European Commission faces lawsuit for missing deadline
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Meanwhile, one German NGO has said the new pact “threatens to abolish the rule of law at the external borders”. According to the Commission’s roadmap for changing EU migration policy, it expects the migrant proposal to be adopted by the European Parliament in “Q2 2021”.
That would be the end of June 2021 – just nine months after they were proposed by the Commission.
The Commission said in the roadmap that the European Parliament should adopt many of the other proposals on border regulation and crisis preparedness by the end of this year.
The new proposals put forward by the Commission would see pre-entry screening of migrants attempting to enter EU member states, including identification checks, and fingerprint registration on the EU’s centralised database.
EU countries will be legally required to make “solidarity” contributions, based on their gross domestic product and population size.
Their solidarity contribution will vary depending on whether there is “a scenario of rescue operations at sea, a situation of pressure or an acute crisis”.
However, member states will be able to choose how to show their “solidarity” with one another, including accepting asylum seekers into their country, taking on the responsibility of returning “rejected” asylum seekers, or providing “operational support”.
Under the new plans, the EU would appoint a new Return Coordinator.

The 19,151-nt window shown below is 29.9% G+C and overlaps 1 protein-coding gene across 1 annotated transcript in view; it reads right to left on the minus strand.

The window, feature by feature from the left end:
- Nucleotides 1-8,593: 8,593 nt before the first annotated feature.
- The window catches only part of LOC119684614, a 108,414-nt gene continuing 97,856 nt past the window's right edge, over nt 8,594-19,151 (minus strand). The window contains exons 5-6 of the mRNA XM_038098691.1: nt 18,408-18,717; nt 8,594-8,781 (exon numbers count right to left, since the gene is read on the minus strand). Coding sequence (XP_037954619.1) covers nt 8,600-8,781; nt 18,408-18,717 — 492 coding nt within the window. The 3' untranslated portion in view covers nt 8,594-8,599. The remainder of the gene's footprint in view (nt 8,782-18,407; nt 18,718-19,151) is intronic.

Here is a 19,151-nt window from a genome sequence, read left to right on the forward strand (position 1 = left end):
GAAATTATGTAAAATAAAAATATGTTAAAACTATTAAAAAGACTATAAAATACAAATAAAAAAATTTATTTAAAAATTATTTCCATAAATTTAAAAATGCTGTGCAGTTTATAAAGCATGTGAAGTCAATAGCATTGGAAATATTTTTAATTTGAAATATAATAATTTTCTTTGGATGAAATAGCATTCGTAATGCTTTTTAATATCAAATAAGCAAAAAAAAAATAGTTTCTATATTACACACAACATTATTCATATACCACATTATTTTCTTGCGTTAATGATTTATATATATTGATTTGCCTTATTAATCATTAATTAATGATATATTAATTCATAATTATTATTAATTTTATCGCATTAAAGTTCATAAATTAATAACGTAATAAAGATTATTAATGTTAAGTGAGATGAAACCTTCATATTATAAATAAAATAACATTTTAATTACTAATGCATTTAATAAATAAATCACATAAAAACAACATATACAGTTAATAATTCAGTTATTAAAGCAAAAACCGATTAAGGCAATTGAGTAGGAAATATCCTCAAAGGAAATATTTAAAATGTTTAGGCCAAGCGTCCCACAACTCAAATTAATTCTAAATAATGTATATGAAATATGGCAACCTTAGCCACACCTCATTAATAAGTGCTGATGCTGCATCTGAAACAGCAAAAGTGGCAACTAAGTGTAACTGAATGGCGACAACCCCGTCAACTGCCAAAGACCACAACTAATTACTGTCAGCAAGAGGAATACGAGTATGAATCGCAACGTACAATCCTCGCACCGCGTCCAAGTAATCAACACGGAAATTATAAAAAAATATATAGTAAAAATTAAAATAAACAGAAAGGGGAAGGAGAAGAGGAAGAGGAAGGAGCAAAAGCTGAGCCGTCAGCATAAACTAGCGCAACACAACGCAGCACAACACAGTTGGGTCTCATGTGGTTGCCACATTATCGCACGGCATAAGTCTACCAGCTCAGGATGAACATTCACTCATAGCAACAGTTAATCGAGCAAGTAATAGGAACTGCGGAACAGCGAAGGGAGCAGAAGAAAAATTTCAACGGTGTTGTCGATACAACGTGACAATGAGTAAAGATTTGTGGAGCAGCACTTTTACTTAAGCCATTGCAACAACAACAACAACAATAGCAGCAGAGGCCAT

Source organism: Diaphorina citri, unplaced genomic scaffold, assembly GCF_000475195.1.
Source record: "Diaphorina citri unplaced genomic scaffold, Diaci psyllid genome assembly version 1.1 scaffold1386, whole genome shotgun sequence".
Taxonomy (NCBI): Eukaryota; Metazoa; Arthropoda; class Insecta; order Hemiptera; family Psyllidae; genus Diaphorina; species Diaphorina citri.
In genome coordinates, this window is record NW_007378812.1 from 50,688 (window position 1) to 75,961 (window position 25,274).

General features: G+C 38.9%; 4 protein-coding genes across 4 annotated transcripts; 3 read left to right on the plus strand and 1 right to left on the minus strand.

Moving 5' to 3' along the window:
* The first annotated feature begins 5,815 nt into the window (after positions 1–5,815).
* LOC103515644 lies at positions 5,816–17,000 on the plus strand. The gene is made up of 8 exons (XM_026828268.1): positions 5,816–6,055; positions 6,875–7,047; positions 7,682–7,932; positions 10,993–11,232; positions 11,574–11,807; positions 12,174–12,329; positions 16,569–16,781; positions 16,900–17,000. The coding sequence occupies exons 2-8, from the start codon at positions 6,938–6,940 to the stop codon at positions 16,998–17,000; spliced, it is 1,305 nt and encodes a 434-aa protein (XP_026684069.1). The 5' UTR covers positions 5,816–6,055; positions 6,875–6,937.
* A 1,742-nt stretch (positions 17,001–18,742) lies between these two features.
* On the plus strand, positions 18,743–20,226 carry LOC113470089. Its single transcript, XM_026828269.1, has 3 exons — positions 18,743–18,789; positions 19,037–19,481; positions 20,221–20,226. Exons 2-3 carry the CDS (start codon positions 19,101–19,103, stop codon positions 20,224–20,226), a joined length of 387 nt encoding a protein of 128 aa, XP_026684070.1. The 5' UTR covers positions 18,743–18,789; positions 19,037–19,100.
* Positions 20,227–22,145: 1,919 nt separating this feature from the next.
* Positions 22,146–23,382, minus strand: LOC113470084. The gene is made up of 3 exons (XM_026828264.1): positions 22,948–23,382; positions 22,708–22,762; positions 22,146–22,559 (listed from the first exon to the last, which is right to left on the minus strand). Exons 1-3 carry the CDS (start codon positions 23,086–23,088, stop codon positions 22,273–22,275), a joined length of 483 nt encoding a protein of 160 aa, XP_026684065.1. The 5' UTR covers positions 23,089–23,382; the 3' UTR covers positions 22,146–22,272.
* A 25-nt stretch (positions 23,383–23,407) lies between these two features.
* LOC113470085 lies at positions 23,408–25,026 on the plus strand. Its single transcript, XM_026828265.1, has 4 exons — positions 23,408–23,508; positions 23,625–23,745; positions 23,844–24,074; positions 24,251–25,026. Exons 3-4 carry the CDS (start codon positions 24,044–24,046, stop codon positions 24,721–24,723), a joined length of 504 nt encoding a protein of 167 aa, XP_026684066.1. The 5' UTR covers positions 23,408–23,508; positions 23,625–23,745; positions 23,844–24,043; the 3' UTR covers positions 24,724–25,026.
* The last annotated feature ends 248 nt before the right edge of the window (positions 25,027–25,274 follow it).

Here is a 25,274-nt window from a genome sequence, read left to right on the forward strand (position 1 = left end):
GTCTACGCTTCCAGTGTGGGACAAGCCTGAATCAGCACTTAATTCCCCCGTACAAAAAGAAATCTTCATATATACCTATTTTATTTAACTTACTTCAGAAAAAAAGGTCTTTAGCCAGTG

According to NGO Pro Asyl, the new rules would mean that “during the screening procedure and the border procedure, [non-EU migrants] are considered as not having entered the country.”
It added: “As many as possible are to be sent back immediately from the border.
“However, fair asylum procedures will not exist in mass camps at the border.”
Refugee Rights Europe also responded to the proposals, stating: “Rather than observing rights principles, the Pact is instead riddled with almost-certain risks of fundamental rights violations.
“They have seemingly been designed as a framework to facilitate and justify unlawful returns and refoulement, as well as the obstruction of access to the EU asylum system.
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“It doesn’t take an expert to understand that this will lead to a further degradation of safeguarding of vulnerable people, as well as the basic human dignity and rights that supposedly lay at the foundation of the European project.”
The new proposals also received a mixed response from the European Parliament.
According to a Parliamentary report at the end of September, “During the debate with Commission Vice-President Margaritis Schinas and Commissioner for Home Affairs Ylva Johansson, MEPs requested more concrete information about how the pact would be applied on the ground and enforced.
“Some considered the initiative to be a positive step to help EU counries [sic] where most of the asylum seekers first arrive, while others described it as the only way forward from the current situation.
“However, MEPs also questioned whether the new rules will prevent another humanitarian disaster such as the recent fire in the Moria refugee camp and wondered whether the new screening and border procedures would respect fundamental rights.”
In September last year, a fire destroyed Greece’s largest migrant camp on the island of Lesbos, leaving nearly 13,000 without shelter.
In her state of the union address last year, President of the European Commission Ursula von der Leyen said the EU would “take a human and humane approach.
Saving lives at sea was “not optional”, she claimed, “and those countries who fulfil their legal and moral duties or are more exposed than others.”
She added: “Everybody has to step up here and take responsibility.”
In 2020, Syrian, Afghan and Venezuelan asylum seekers ranked as the top three among EU applicants.
The majority of asylum seekers were taken by Germany, Spain and France.
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